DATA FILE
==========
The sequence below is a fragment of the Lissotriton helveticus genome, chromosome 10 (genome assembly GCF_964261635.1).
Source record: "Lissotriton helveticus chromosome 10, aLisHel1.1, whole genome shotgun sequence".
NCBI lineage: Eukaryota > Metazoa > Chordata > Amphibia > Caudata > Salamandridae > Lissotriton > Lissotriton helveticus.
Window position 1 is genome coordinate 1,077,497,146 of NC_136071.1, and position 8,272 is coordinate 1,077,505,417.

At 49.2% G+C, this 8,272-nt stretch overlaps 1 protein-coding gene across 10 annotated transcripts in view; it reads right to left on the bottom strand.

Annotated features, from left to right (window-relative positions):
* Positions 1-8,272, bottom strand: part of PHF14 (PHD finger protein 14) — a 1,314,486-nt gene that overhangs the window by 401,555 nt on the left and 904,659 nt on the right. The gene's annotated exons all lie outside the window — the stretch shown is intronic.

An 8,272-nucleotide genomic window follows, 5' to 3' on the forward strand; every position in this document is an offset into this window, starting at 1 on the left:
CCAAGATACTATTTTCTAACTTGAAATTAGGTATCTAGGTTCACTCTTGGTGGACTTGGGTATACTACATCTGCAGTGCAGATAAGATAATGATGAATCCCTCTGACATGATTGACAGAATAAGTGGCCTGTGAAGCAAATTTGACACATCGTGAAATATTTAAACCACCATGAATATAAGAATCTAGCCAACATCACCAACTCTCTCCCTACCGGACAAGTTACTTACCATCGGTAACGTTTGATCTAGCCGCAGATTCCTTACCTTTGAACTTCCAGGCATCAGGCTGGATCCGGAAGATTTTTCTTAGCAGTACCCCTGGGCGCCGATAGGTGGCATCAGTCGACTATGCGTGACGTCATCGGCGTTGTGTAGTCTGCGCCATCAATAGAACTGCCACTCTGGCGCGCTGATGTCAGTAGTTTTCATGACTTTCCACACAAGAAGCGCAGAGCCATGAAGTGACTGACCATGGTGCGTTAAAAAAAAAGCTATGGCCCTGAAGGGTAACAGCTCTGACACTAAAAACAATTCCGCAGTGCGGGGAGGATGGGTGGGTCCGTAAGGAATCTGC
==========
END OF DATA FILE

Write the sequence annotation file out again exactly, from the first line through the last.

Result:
The sequence below is a fragment of the Lissotriton helveticus genome, chromosome 10 (genome assembly GCF_964261635.1).
Source record: "Lissotriton helveticus chromosome 10, aLisHel1.1, whole genome shotgun sequence".
NCBI lineage: Eukaryota > Metazoa > Chordata > Amphibia > Caudata > Salamandridae > Lissotriton > Lissotriton helveticus.
Window position 1 is genome coordinate 1,077,497,146 of NC_136071.1, and position 8,272 is coordinate 1,077,505,417.

At 49.2% G+C, this 8,272-nt stretch overlaps 1 protein-coding gene across 10 annotated transcripts in view; it reads right to left on the bottom strand.

Annotated features, from left to right (window-relative positions):
* Positions 1-8,272, bottom strand: part of PHF14 (PHD finger protein 14) — a 1,314,486-nt gene that overhangs the window by 401,555 nt on the left and 904,659 nt on the right. The gene's annotated exons all lie outside the window — the stretch shown is intronic.

An 8,272-nucleotide genomic window follows, 5' to 3' on the forward strand; every position in this document is an offset into this window, starting at 1 on the left:
CCAAGATACTATTTTCTAACTTGAAATTAGGTATCTAGGTTCACTCTTGGTGGACTTGGGTATACTACATCTGCAGTGCAGATAAGATAATGATGAATCCCTCTGACATGATTGACAGAATAAGTGGCCTGTGAAGCAAATTTGACACATCGTGAAATATTTAAACCACCATGAATATAAGAATCTAGCCAACATCACCAACTCTCTCCCTACCGGACAAGTTACTTACCATCGGTAACGTTTGATCTAGCCGCAGATTCCTTACCTTTGAACTTCCAGGCATCAGGCTGGATCCGGAAGATTTTTCTTAGCAGTACCCCTGGGCGCCGATAGGTGGCATCAGTCGACTATGCGTGACGTCATCGGCGTTGTGTAGTCTGCGCCATCAATAGAACTGCCACTCTGGCGCGCTGATGTCAGTAGTTTTCATGACTTTCCACACAAGAAGCGCAGAGCCATGAAGTGACTGACCATGGTGCGTTAAAAAAAAAGCTATGGCCCTGAAGGGTAACAGCTCTGACACTAAAAACAATTCCGCAGTGCGGGGAGGATGGGTGGGTCCGTAAGGAATCTGC